The gold or silver dilemma: Which is a better bet to build portfolio?

Topics Gold  | Silver

The gold-silver ratio is an indicator that measures the price change between the two precious metals
On Monday, ace investor Mark Mobius gave a blanket endorsement to gold. He believes that the yellow metal should be bought ‘at any level’ for long-term gains. His endorsement comes at a time when central banks across the world are loosening monetary policy and the rise of crypto currencies only strengthens the need to be in hard assets. 

With the commentary on the economy and stock markets becoming increasingly gloomy due to domestic and global headwinds, Mobius’ endorsement comes at the right time. The shift towards gold is already happening. And interestingly, even silver has been going up. Both these precious metals have seen major buying in recent months by investors and central banks, pushing prices up to multi-year highs.

From the start of the year to date, gold rose from Rs 31,489 per 10 grams to Rs 37,682 on August 20 on MCX futures, giving investors a return of 19.3 per cent. During the same period, silver rose to Rs 43,695 from Rs 8,245 per kg, a gain of 14.3 per cent. 

Does this rally still have legs? According to commodity experts, it seems so. “The underlying trend for both gold and silver is bullish. The US-China trade war, slowing global economy and dovish stance of all central banks are the kind of fodder precious metals need to propel forward. Gold is expected to test $1,600 by year end abroad, and in MCX we expect it to hit Rs 40,000 as early as next quarter. Silver also has moved in sync with gold prices and we may see Rs 46,500 by year-end. In COMEX, it may test $18,” says Aasif Hirani, director, Tradebulls Securities.

Hareesh V, head, Commodity Research, Geojit Financial Services holds similar views on gold. “A mild correction cannot be ruled out in the immediate run, but the trend remains positive and one can target $1,570/1,640 an ounce (on London spot). At a later stage, even $2,000 an ounce is possible, if the ongoing positive fundamentals remain unchanged.” According to him, a recovery in the rupee and feeble domestic demand can hit local gold prices, but it is unlikely to go below Rs 31,000/10 gms. The immediate upside obstacle would be Rs 41,800.

Gold or silver: Experts suggest gold remains a better bet over the long term than silver. “Silver is looking more attractive over a six-month horizon. But if one is betting on an instrument for more than a year, stick with gold. Since silver has underperformed gold, it is playing catch up now and will give better return in shorter period. But in the long run, gold will outshine silver as the demand for a safe haven will make gold more attractive,” says Hirani.

Hareesh, too, advises investing in gold over the long term. “Avoid silver as long-term investment. Profit-booking at regular intervals is recommended in silver as its prospects are not as bullish as gold,” he says.

However, Gnanasekar Thiagarajan, director, Commtrendz Research prefers silver. “In terms of a pure safe-haven play, gold is a better bet because any kne- jerk reactions on the back of news flows first impacts gold. But, silver tends to catch up eventually and takes huge strides and looks more preferable, if one is seeking good returns. So if one were to build a bullion portfolio, it is ideal to have a bigger share of silver compared to gold,” he says.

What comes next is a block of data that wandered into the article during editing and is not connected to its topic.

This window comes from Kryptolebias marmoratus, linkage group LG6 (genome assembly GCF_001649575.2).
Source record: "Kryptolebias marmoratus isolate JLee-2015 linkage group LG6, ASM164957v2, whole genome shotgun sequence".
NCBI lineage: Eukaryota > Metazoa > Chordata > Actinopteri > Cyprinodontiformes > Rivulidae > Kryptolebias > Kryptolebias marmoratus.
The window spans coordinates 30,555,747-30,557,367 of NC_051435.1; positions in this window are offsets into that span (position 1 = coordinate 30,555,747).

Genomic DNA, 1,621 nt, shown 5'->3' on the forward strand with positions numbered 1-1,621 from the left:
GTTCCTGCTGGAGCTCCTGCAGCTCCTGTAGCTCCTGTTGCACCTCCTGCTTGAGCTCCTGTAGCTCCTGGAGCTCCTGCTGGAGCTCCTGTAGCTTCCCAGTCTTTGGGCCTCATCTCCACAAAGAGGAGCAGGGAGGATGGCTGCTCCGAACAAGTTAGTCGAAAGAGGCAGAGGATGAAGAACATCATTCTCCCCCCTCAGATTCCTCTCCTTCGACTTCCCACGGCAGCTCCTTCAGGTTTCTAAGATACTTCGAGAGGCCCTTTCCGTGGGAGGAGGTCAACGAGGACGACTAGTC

Gold-silver ratio: The gold-silver ratio is an indicator that measures the price change between the two precious metals. The ratio also indicates how many ounce of silver can be purchased with one ounce of gold. Any rise in the ratio happens when silver prices move at a slower pace than gold, and vice versa. 

In mid-July, the ratio was at 93 – the highest in 25 years. That was because silver prices were not rising in line with gold prices. However, the ratio has fallen to 87 now as silver prices have not fallen in tune with gold prices. It still remains high, indicating silver prices will continue to rise faster than gold or fall at a lower rate than the yellow metal. In the last 12-18 months, the ratio has been trading at a high level above 80 because industrial growth has been slower, which is adversely affecting industrial demand of silver (55 per cent of silver demand is for industrial use).

Buy on dips: Hareesh says investors should accumulate by using the “buy and accumulate on every dip’ strategy for gold. Though prices have more potential upside, domestic gold is likely to be volatile further due to a fluctuating rupee, changes in demand pattern and other unforeseen reasons like changes in tax regime, policy changes and other factors. Buying on dips is recommended in silver too,” he says.

Hirani feels the bullrun in gold and silver will continue for the next two years. “Investors who are holding leveraged positions in future should be cautious at the current juncture, especially those who have short-sold in the futures market. For physical buyers, it is indeed time to buy as down the line, it will get more precious. We see more upside in both precious metals,” he said.

Thiagarajan advises investors to wait for some time. “At present levels, the price rise looks overdone and prices are struggling to cross near-term highs. So, wait for a correction before going long,” he says.

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